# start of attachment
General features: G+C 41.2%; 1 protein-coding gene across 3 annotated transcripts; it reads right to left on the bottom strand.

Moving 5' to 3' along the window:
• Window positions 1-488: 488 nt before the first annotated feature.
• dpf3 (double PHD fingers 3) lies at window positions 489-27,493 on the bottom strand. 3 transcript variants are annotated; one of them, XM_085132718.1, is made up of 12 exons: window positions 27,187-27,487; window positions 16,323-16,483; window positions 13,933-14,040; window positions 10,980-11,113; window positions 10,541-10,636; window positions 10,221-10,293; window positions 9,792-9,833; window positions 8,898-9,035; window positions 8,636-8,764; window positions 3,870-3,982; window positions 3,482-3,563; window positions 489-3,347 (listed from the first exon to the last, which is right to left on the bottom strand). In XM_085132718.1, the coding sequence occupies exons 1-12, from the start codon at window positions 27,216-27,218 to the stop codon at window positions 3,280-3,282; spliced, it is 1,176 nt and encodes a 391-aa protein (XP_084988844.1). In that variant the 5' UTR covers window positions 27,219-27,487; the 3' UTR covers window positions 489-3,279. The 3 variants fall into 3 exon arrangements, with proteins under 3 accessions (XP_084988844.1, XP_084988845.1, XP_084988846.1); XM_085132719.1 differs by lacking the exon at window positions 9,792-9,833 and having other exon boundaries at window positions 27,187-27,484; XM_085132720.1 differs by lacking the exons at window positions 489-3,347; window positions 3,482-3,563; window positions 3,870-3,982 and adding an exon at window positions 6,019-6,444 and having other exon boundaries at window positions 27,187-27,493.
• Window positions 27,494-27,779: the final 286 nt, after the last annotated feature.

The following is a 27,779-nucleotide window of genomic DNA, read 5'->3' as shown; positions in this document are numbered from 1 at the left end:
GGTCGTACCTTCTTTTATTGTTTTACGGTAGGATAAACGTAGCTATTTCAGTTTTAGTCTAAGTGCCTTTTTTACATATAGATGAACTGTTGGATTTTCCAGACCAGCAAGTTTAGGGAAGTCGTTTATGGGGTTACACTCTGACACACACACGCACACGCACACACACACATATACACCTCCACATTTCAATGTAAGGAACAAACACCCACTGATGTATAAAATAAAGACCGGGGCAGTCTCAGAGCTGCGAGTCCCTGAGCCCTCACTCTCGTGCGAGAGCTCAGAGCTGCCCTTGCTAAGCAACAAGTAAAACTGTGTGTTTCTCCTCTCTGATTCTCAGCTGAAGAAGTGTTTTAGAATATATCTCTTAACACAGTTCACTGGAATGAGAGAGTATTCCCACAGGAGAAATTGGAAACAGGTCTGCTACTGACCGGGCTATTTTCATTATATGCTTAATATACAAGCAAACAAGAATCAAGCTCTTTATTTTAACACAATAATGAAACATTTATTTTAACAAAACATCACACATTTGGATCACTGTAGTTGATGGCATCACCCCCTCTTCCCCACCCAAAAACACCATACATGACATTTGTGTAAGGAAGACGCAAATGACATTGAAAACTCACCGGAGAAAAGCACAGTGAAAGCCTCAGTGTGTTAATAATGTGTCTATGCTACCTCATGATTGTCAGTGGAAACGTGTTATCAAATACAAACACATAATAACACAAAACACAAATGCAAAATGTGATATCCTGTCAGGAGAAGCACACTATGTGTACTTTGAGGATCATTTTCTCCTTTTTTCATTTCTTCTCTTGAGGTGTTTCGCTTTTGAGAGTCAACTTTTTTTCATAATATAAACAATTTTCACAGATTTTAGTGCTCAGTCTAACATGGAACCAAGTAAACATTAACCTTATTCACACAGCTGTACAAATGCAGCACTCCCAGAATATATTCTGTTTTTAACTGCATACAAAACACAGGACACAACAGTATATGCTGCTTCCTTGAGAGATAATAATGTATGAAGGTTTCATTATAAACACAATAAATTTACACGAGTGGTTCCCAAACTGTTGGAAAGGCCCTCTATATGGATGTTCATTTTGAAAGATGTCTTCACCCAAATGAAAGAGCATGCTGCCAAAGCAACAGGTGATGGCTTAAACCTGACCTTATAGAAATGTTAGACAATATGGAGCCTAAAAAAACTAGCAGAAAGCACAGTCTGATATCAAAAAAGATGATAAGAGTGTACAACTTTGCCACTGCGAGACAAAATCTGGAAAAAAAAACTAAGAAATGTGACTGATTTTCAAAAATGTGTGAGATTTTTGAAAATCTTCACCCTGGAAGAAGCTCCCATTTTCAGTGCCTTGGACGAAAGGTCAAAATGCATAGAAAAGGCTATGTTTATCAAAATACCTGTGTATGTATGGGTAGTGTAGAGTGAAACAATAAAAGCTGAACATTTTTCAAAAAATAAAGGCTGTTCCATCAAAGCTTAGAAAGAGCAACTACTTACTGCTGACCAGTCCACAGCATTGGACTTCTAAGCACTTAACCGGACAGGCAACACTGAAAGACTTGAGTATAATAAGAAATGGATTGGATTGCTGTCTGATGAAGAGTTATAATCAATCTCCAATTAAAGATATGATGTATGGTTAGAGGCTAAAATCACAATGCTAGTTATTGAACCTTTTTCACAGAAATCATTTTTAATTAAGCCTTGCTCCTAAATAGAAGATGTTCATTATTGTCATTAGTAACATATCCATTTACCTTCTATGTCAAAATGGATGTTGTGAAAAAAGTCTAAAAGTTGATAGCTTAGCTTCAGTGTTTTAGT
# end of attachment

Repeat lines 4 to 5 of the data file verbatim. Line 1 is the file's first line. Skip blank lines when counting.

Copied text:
• dpf3 (double PHD fingers 3) lies at window positions 489-27,493 on the bottom strand. 3 transcript variants are annotated; one of them, XM_085132718.1, is made up of 12 exons: window positions 27,187-27,487; window positions 16,323-16,483; window positions 13,933-14,040; window positions 10,980-11,113; window positions 10,541-10,636; window positions 10,221-10,293; window positions 9,792-9,833; window positions 8,898-9,035; window positions 8,636-8,764; window positions 3,870-3,982; window positions 3,482-3,563; window positions 489-3,347 (listed from the first exon to the last, which is right to left on the bottom strand). In XM_085132718.1, the coding sequence occupies exons 1-12, from the start codon at window positions 27,216-27,218 to the stop codon at window positions 3,280-3,282; spliced, it is 1,176 nt and encodes a 391-aa protein (XP_084988844.1). In that variant the 5' UTR covers window positions 27,219-27,487; the 3' UTR covers window positions 489-3,279. The 3 variants fall into 3 exon arrangements, with proteins under 3 accessions (XP_084988844.1, XP_084988845.1, XP_084988846.1); XM_085132719.1 differs by lacking the exon at window positions 9,792-9,833 and having other exon boundaries at window positions 27,187-27,484; XM_085132720.1 differs by lacking the exons at window positions 489-3,347; window positions 3,482-3,563; window positions 3,870-3,982 and adding an exon at window positions 6,019-6,444 and having other exon boundaries at window positions 27,187-27,493.
• Window positions 27,494-27,779: the final 286 nt, after the last annotated feature.